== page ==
New Democratic Party Leader Jack Layton Essay (Excerpts): "I entered federal politics because I wanted to help restore hope, and I believe passionately that politics should matter. For 20 years, we've been told we can't do the things Canadians keep telling politicians they want. I think it's time we had an election about what we can do."..."People tell me they're not interested in politics, but I think it's because for so long, politics hasn't tried to involve people. It's become a cozy club that seems to listen to itself instead of voters-but every once in a while, voters make their voices heard and achieve real change. We saw it during the debate on Iraq in which Canadians became engaged and, I think, forced Jean Chrétien to keep Canada out of the war. The energy and passion I felt from large peace rallies in places such as Montreal was electric, but I felt it too on a visit to a public school in Moose Jaw. What gives me hope is I think Canadians liked making a difference. Let this be the election where we finally have a debate about the positive choices we can make together-because
we desperately need to put hope back into politics."
Bloc Quebecois Leader Gilles Duceppe Essay (Excerpts)..."These past 15 years have demonstrated just how complete the constitutional dead-end really is. The debates on the Meech Lake and Charlottetown accords, the 1995 referendum, the framework-agreement on social union and the adoption of Bill C-20 all testify to the fact that the majority of Québécois consider themselves a nation with a character all its own, while the rest of Canada, laboring under the notion that all provinces are equal, cannot.
"Faced with this fact, Québec has the following choice to make: either fight with its last ounce of energy to hold onto powers increasingly eroded by the federal government, or achieve full sovereignty in order to pursue its own kind of economic, social and cultural development and take its rightful place on the world economic and political stage.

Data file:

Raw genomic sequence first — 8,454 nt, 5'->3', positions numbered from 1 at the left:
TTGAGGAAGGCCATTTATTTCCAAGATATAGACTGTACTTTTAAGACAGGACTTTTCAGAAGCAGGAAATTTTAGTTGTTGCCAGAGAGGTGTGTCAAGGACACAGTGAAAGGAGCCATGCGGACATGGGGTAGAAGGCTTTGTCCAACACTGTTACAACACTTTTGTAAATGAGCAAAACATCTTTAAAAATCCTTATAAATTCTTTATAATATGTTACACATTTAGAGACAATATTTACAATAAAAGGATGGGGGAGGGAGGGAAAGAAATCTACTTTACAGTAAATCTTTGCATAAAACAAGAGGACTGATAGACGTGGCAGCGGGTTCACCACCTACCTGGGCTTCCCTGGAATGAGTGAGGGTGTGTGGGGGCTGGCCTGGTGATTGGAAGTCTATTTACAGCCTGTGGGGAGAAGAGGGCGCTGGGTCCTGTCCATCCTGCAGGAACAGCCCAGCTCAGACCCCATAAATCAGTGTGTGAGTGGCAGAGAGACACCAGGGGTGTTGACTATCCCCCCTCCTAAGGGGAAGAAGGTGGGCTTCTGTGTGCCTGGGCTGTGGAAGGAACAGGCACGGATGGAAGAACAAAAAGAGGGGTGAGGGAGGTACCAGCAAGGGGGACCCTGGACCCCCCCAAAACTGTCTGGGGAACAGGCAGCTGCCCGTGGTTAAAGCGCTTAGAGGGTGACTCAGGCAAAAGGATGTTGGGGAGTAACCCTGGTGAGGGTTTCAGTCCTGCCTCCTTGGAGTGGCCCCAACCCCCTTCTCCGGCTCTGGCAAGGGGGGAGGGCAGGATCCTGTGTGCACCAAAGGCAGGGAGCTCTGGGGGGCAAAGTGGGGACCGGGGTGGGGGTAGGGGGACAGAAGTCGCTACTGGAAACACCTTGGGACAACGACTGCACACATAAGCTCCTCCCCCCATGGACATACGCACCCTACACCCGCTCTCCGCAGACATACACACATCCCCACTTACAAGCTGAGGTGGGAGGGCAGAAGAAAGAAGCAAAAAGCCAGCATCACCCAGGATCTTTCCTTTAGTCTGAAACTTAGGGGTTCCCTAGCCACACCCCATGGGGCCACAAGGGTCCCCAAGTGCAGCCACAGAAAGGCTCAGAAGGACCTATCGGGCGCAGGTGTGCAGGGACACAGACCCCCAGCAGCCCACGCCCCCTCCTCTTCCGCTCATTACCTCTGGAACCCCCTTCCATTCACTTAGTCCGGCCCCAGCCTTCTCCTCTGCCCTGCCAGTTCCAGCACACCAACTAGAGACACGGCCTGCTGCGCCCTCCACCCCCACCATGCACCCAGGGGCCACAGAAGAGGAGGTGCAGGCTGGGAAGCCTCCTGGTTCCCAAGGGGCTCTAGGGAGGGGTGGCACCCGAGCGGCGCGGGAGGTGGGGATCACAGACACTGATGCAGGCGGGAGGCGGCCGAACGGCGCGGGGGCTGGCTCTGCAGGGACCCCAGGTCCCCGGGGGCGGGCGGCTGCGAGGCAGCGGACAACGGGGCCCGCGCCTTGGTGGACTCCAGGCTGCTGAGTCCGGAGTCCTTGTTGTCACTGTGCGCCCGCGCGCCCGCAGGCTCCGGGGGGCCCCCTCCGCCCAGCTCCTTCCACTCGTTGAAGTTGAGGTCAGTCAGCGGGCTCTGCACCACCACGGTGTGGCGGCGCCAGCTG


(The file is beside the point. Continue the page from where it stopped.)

"However modest my contribution may be, taking part in this wonderful challenge has never ceased to drive me onward."

TIME's Canadian Bureau Chief Steven Frank on The Election in General: "However you slice it, Canada is embarking on a pivotal election that will not be a humdrum affair. Political junkies, get your drool bibs out, because this promises to be one of the most raucous, volatile and potentially nasty election campaigns in decades," writes Frank. "In the past three federal elections, the Liberals began and ended in a clearly dominant position. This time Canada is diving off a political cliff. The Liberals, in power since 1993-and for 81 of Canada's 136 years-still may have the nation's most organized and experienced election machine, plus a phalanx of new star candidates and a (mostly) respected leader. But they also face big
challenges.
Canada's two national opposition parties, the Conservatives and the N.D.P., have risen from their political doldrums to become far more effective organizations; the two now have the potential to damage, if not destroy, large parts of the well-oiled Liberal fighting machine. Even the separatist Bloc Québécois, led by the steady former labor leader Gilles Duceppe, has seen a remarkable bounce in its fortunes-thanks to the sponsorship scandal-and looks poised to win back seats in Quebec that it lost in the last federal election in November 2000."

Minority Workers Make 14.5% Less In Wages Than Their Mainstream Counterparts
From: http://www.weeklyvoice.com/CNews/?CNewsID=526450